"I feel like I'm under siege," an attorney said recently over drinks at Galatoire's Bistro in Baton Rouge. "We all do. Every time I turn around somebody wants a check. District attorney races. The judges. They're killing us." 
 
In addition to as many as 20 elections this fall for district judge, there are six open district attorney seats. Add to that another five DAs who are expected to be challenged and four more races that are developing slowly with roughly a month to go until qualifying. All in, that's the possibility of as many as 35 races for district judge and district attorney. 
 
"Now you have to wonder if that many will come forward and qualify," said a source tracking the races. "The most DA races I've ever seen in one cycle is around 16 a few decades ago. So this appears to be a slight pickup in action. If about 10 of the races produce challengers to incumbents, and three or four beat an incumbent, I would consider that a pretty big deal. But it's still early."
 
So far six district attorneys have announced they are not running again or are retiring, including Bob Levy in the 3rd District in Lincoln-Union; Jam Downs in the 9th in Rapides; Phil Haney in the 16th in Iberia-St. Martin-St. Mary; Cecil Sanner in the 38th in Cameron; Walter Reed in the 22nd in St. Tammany-Washington; and David Burton in the 36th in Beauregard. 
 
Consultants already working the races only expect half or less to be actually competitive.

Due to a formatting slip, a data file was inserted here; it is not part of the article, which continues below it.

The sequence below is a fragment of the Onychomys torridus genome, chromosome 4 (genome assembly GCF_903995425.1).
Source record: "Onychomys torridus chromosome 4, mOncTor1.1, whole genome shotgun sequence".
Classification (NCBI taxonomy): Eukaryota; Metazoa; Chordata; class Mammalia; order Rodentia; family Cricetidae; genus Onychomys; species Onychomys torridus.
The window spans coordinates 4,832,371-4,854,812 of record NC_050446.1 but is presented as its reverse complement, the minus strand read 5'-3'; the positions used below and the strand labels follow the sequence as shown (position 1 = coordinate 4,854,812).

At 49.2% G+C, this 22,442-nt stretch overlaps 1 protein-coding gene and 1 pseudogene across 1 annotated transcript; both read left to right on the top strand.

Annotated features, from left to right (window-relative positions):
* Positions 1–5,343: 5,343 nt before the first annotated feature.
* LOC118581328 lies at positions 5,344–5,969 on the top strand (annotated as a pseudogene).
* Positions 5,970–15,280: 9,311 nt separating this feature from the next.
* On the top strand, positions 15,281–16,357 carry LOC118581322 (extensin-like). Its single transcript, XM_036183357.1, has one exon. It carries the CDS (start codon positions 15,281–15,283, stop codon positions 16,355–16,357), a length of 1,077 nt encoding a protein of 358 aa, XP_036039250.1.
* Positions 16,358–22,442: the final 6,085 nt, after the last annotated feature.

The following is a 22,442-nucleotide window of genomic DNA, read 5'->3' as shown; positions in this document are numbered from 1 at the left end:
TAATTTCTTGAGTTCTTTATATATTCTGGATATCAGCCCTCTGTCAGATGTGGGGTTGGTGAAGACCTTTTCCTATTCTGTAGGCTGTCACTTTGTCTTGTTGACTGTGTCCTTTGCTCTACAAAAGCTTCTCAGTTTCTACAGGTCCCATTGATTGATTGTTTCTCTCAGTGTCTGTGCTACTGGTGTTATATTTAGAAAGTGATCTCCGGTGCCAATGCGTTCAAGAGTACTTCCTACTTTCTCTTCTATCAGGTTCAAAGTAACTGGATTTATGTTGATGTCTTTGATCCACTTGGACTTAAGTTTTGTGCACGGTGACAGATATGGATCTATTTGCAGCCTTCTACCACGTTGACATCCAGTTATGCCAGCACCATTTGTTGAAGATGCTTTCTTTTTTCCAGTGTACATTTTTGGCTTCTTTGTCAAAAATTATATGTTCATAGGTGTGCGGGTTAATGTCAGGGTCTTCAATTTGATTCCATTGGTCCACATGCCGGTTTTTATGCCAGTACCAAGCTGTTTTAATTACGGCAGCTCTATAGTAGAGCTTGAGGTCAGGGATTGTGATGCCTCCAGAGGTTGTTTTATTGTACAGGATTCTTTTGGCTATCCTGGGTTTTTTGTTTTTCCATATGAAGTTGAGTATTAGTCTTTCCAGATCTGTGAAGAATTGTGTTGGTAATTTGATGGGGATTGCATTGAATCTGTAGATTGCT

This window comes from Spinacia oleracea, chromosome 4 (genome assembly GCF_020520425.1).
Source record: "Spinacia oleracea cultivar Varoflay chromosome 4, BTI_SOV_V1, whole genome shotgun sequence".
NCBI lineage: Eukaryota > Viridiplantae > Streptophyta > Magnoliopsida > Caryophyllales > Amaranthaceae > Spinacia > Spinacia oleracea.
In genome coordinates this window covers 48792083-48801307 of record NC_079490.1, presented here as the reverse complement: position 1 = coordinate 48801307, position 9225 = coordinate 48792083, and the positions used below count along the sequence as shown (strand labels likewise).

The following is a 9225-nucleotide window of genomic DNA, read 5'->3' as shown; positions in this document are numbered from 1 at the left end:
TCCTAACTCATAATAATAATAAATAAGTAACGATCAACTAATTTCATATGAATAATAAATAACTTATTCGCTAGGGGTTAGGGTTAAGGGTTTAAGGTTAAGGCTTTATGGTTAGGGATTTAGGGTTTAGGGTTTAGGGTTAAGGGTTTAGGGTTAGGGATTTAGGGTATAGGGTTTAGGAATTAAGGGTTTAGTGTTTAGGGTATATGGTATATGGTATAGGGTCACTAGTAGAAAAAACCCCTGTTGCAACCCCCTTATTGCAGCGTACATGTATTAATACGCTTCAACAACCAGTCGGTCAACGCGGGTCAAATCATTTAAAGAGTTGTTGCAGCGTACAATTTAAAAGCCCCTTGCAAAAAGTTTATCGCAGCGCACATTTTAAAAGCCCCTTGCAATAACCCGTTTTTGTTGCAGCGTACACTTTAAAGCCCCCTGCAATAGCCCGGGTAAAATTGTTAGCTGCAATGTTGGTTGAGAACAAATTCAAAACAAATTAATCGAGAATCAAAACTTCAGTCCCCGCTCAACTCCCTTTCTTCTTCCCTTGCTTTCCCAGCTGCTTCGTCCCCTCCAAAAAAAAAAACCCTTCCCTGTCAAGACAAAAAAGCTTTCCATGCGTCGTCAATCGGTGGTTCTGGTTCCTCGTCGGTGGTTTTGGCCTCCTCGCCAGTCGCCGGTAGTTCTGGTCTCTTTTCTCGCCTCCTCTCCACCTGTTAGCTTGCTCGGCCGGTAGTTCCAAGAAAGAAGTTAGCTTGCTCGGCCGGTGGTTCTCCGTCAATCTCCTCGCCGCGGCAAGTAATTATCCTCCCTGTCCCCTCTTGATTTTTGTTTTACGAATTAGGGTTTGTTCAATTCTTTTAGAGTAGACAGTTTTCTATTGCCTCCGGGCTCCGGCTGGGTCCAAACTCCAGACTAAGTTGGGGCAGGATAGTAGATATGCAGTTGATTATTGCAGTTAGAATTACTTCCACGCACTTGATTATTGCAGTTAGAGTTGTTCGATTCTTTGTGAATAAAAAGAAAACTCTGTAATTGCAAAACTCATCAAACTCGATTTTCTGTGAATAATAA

Meanwhile, there are already serious challenges, or competition expected soon, in Lafayette (former ADA Keith Stutes is taking on DA Mike Harson), West Feliciana, St. Landry, Jefferson Davis (DA Mike Cassidy is facing former DA and district judge Wendell Miller) and Terrebonne. 
 
There are also slight possibilities of races in Bienville, St. Bernard, St. John and Caldwell, where DA Mark McKee pushed charges against Sheriff Steve May in court over fixing tickets.
 
The highest-profile race as of now comes courtesy of St. Tammany DA Water Reed, who has decided not to seek a sixth term while under fire for questionable campaign finance expenditures, management decisions and other activities. Slidell attorney Alan Black, Covington attorney Roy Burns Jr. and chief deputy sheriff Brian Trainor have all expressed interest in running. Burns already has launched the first media buy of the race with a 30-second spot on WNOE.

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